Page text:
I recently had a conversation with a young nonprofit founder who was new to the fundraising world.
As I shared a few of my favorite tips and tricks for the fundraising process, she offered up a question that I'm sure many of us have asked before.
How do I establish long-term relationships with financial partners and investors?
This, my friends, is at the very heart of nonprofit fundraising.
While an aggregate of one-time donations can certainly sustain a nonprofit for some time, long-term relationships with key partners are essential to your nonprofit's financial stability, growth, and ability to make a lasting impact.
With this goal in mind, I introduced my friend to one of my favorite tools for connecting with new prospects: the sponsorship letter.
What is a sponsorship letter?
While standard donation letters are written to request financial support, sponsorship letters request strategic partnerships with businesses and individuals.
These strategic partnerships usually include financial support in exchange for incentives, creating a win-win situation for both your nonprofit and the supporting brand or organization.
Importantly, sponsorship letters are not typically effective when we view them as a complete proposal.
The sponsorship letter's goal should be to pique potential partners' interest, hopefully leading to a meeting or follow-up phone call in which you can present a full proposal.
Think back to your days in an elementary school cafeteria. Perhaps your parents always packed Gushers fruit snacks in your paper bag lunch when you actually wanted Cool Ranch Doritos.
You could ask a different friend to share their Cool Ranch Doritos with you each day, or you could get strategic.
You could find a classmate who would rather have Gushers every day than their daily bag of Doritos, pass them a note in class suggesting a deal, and initiate a long-term, mutually beneficial relationship.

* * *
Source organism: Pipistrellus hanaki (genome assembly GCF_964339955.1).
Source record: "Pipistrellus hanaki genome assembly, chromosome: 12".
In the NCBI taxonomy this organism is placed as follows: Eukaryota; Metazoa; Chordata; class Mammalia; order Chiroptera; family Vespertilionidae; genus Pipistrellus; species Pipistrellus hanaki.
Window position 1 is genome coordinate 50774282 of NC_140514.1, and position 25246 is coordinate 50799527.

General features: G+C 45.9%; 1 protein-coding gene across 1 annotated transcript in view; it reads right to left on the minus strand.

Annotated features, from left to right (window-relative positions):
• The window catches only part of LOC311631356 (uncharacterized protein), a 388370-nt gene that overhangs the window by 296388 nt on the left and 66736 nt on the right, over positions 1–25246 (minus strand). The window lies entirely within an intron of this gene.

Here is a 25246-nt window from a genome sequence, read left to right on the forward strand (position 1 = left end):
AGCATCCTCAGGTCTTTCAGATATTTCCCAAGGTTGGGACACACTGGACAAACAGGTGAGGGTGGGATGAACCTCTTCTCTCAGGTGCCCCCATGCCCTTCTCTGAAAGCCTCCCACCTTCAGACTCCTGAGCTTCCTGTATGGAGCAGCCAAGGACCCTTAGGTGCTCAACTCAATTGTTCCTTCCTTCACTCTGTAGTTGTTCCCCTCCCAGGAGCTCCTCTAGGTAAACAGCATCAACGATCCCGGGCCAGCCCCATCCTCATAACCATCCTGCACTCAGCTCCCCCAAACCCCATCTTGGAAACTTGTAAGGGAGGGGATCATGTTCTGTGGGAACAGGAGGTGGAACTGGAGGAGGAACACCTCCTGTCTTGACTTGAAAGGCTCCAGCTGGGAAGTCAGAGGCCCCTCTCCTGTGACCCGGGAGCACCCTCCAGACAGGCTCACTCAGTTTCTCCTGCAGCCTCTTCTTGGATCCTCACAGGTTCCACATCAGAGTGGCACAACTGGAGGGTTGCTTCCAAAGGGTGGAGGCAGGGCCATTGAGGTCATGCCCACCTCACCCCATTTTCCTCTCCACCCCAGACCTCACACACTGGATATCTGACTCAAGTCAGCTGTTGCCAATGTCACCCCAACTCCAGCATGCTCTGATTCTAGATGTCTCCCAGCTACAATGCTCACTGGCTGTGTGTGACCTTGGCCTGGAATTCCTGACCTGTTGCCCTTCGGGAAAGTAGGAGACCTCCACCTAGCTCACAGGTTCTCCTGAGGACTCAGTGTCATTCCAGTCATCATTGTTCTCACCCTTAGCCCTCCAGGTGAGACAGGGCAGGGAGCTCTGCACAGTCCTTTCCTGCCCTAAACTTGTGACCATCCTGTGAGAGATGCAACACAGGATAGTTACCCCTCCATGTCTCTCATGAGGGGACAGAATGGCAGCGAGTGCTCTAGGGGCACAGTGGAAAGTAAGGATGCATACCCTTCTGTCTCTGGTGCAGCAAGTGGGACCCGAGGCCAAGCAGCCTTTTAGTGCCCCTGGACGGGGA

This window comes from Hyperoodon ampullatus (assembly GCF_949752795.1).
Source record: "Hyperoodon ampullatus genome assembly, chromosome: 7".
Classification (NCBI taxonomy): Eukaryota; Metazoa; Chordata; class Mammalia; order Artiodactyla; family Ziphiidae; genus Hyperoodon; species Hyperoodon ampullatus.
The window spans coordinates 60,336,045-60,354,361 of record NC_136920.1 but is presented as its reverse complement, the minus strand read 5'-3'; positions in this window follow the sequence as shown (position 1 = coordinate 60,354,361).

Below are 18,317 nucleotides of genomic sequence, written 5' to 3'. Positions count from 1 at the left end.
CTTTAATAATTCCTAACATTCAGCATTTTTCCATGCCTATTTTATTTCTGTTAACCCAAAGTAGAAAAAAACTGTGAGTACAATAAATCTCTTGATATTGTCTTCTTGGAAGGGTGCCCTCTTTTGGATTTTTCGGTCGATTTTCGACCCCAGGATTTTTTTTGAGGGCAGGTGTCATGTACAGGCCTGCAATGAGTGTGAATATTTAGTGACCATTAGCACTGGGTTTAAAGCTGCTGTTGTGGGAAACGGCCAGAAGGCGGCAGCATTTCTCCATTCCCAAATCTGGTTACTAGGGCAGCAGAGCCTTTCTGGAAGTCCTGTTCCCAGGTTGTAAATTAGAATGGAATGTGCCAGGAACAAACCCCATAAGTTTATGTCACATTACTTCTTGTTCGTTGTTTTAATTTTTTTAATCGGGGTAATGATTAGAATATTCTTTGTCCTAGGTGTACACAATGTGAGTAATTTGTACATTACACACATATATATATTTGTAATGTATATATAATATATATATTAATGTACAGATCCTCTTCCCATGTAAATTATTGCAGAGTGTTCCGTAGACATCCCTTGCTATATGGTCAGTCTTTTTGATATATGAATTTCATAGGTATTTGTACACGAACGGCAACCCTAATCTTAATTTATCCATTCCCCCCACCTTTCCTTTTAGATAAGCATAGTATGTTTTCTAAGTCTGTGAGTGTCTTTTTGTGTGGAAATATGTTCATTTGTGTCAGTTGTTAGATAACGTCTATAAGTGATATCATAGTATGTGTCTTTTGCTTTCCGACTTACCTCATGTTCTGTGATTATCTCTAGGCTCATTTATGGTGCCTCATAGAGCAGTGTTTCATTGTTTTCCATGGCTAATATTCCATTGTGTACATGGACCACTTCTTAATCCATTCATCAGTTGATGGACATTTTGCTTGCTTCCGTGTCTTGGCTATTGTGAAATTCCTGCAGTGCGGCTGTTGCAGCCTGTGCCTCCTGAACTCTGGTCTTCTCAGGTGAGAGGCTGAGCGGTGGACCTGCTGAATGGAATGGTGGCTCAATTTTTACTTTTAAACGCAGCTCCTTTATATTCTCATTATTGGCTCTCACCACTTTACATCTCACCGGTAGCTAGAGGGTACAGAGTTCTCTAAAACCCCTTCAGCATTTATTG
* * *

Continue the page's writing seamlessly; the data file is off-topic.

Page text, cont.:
This is a rather simplistic example, of course, but it helps paint a picture of the kind of long-term relationships that sponsorship letters seek to create.
What kind of incentives can you offer?
What kind of incentives should you offer potential sponsors?
To answer this question, you have to begin by asking how you can provide value to their brand or organization.
If you want to pitch incentives that sponsors want, you must think beyond logo representation. Ninety percent of the time, the best incentive you can offer is a shared target audience.
Let's say you are hosting a 5k fundraising run to help raise money for your nonprofit's animal shelter, and participants are invited to register their dogs as running buddies.
As you consider which sponsors may be willing to provide post-race treats, take a moment to think about organizations that would benefit from sharing your marketing real estate.
Perhaps a local pet store would like to promote its products with the dog community by offering dog water dishes at the finish line.
Maybe a peanut butter brand (a favorite of both dogs and humans) would see an increase in sales if they gave out free samples to participants.
Other marketing opportunities for your sponsors may include:
- An opportunity to speak at an event, or a fundraising gala
- Social media shout-outs
- Including the sponsor's name on all event communications
- Podcast advertising space
- Advertising space in an event program
- VIP experiences (reserved seating or special treatment)
- Employee engagement (volunteer days or team-building events)
As you can see, a shared target audience can be a powerful incentive for potential sponsors!
Sponsorship letter template
Once you have determined which kind of incentives you can offer potential sponsors, it's time to get writing!
Because the most effective sponsorship letters offer specific incentive examples that include a shared target audience, it is best to avoid sending a copy-and-paste email to a mass list of businesses.
Instead, carefully select which businesses you would like to approach and begin crafting letters for each one. This can be time-consuming, of course, but it is worth it!
There are several templates you can use to write a sponsorship letter, but you will want to follow these basic principles.